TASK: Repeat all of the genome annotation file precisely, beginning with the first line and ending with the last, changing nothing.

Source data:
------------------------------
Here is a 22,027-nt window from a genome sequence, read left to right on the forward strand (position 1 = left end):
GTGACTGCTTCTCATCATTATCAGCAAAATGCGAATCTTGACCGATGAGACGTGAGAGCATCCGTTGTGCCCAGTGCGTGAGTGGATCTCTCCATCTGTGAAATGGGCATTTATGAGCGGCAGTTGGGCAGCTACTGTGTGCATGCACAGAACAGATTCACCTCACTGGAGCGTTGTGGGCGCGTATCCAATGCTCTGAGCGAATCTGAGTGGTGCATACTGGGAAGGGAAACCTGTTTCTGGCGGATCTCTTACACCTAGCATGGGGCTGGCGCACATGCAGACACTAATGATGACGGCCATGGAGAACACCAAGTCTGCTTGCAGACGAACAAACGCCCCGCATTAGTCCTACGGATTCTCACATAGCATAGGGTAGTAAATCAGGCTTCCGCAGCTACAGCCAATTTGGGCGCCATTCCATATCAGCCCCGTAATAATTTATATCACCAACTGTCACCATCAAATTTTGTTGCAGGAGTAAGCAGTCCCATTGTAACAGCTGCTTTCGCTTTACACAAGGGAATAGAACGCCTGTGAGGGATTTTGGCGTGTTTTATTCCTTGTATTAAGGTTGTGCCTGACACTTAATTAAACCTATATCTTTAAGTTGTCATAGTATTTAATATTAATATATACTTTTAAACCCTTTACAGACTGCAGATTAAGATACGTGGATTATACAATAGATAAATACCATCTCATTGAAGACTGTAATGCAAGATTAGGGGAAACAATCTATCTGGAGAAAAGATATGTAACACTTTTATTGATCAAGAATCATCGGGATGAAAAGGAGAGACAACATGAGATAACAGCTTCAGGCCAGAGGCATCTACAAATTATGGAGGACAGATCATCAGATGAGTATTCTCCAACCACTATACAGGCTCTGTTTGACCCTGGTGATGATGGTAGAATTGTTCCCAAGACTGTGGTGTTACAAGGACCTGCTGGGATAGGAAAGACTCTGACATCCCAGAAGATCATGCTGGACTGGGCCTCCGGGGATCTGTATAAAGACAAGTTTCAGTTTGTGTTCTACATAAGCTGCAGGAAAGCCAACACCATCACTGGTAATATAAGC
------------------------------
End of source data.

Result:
Here is a 22,027-nt window from a genome sequence, read left to right on the forward strand (position 1 = left end):
GTGACTGCTTCTCATCATTATCAGCAAAATGCGAATCTTGACCGATGAGACGTGAGAGCATCCGTTGTGCCCAGTGCGTGAGTGGATCTCTCCATCTGTGAAATGGGCATTTATGAGCGGCAGTTGGGCAGCTACTGTGTGCATGCACAGAACAGATTCACCTCACTGGAGCGTTGTGGGCGCGTATCCAATGCTCTGAGCGAATCTGAGTGGTGCATACTGGGAAGGGAAACCTGTTTCTGGCGGATCTCTTACACCTAGCATGGGGCTGGCGCACATGCAGACACTAATGATGACGGCCATGGAGAACACCAAGTCTGCTTGCAGACGAACAAACGCCCCGCATTAGTCCTACGGATTCTCACATAGCATAGGGTAGTAAATCAGGCTTCCGCAGCTACAGCCAATTTGGGCGCCATTCCATATCAGCCCCGTAATAATTTATATCACCAACTGTCACCATCAAATTTTGTTGCAGGAGTAAGCAGTCCCATTGTAACAGCTGCTTTCGCTTTACACAAGGGAATAGAACGCCTGTGAGGGATTTTGGCGTGTTTTATTCCTTGTATTAAGGTTGTGCCTGACACTTAATTAAACCTATATCTTTAAGTTGTCATAGTATTTAATATTAATATATACTTTTAAACCCTTTACAGACTGCAGATTAAGATACGTGGATTATACAATAGATAAATACCATCTCATTGAAGACTGTAATGCAAGATTAGGGGAAACAATCTATCTGGAGAAAAGATATGTAACACTTTTATTGATCAAGAATCATCGGGATGAAAAGGAGAGACAACATGAGATAACAGCTTCAGGCCAGAGGCATCTACAAATTATGGAGGACAGATCATCAGATGAGTATTCTCCAACCACTATACAGGCTCTGTTTGACCCTGGTGATGATGGTAGAATTGTTCCCAAGACTGTGGTGTTACAAGGACCTGCTGGGATAGGAAAGACTCTGACATCCCAGAAGATCATGCTGGACTGGGCCTCCGGGGATCTGTATAAAGACAAGTTTCAGTTTGTGTTCTACATAAGCTGCAGGAAAGCCAACACCATCACTGGTAATATAAGC